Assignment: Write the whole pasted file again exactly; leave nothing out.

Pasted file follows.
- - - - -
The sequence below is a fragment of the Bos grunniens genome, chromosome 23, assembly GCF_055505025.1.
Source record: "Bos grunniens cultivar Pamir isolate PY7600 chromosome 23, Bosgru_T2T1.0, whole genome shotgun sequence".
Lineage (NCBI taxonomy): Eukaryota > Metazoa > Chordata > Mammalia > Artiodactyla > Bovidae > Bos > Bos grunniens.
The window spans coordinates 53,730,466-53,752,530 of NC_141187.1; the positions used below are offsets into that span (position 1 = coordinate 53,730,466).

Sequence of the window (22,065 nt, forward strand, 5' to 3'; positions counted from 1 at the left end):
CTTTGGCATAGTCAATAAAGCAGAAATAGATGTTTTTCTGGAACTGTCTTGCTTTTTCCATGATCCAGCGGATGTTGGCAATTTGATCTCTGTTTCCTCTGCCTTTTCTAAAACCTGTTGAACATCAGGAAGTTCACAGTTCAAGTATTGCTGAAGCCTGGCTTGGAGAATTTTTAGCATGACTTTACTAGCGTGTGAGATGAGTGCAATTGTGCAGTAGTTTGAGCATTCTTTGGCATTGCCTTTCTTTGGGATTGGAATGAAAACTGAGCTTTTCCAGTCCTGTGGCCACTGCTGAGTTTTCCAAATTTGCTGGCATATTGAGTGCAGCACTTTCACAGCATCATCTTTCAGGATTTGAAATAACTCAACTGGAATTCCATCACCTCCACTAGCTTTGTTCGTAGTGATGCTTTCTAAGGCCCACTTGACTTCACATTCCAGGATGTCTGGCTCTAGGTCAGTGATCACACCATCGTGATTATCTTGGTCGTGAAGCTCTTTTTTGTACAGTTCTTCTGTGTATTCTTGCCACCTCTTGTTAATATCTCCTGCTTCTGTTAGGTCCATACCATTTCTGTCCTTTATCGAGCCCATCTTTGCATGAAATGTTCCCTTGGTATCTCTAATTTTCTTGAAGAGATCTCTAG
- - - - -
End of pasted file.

The sequence below is a fragment of the Bos grunniens genome, chromosome 23, assembly GCF_055505025.1.
Source record: "Bos grunniens cultivar Pamir isolate PY7600 chromosome 23, Bosgru_T2T1.0, whole genome shotgun sequence".
Lineage (NCBI taxonomy): Eukaryota > Metazoa > Chordata > Mammalia > Artiodactyla > Bovidae > Bos > Bos grunniens.
The window spans coordinates 53,730,466-53,752,530 of NC_141187.1; the positions used below are offsets into that span (position 1 = coordinate 53,730,466).

Sequence of the window (22,065 nt, forward strand, 5' to 3'; positions counted from 1 at the left end):
CTTTGGCATAGTCAATAAAGCAGAAATAGATGTTTTTCTGGAACTGTCTTGCTTTTTCCATGATCCAGCGGATGTTGGCAATTTGATCTCTGTTTCCTCTGCCTTTTCTAAAACCTGTTGAACATCAGGAAGTTCACAGTTCAAGTATTGCTGAAGCCTGGCTTGGAGAATTTTTAGCATGACTTTACTAGCGTGTGAGATGAGTGCAATTGTGCAGTAGTTTGAGCATTCTTTGGCATTGCCTTTCTTTGGGATTGGAATGAAAACTGAGCTTTTCCAGTCCTGTGGCCACTGCTGAGTTTTCCAAATTTGCTGGCATATTGAGTGCAGCACTTTCACAGCATCATCTTTCAGGATTTGAAATAACTCAACTGGAATTCCATCACCTCCACTAGCTTTGTTCGTAGTGATGCTTTCTAAGGCCCACTTGACTTCACATTCCAGGATGTCTGGCTCTAGGTCAGTGATCACACCATCGTGATTATCTTGGTCGTGAAGCTCTTTTTTGTACAGTTCTTCTGTGTATTCTTGCCACCTCTTGTTAATATCTCCTGCTTCTGTTAGGTCCATACCATTTCTGTCCTTTATCGAGCCCATCTTTGCATGAAATGTTCCCTTGGTATCTCTAATTTTCTTGAAGAGATCTCTAG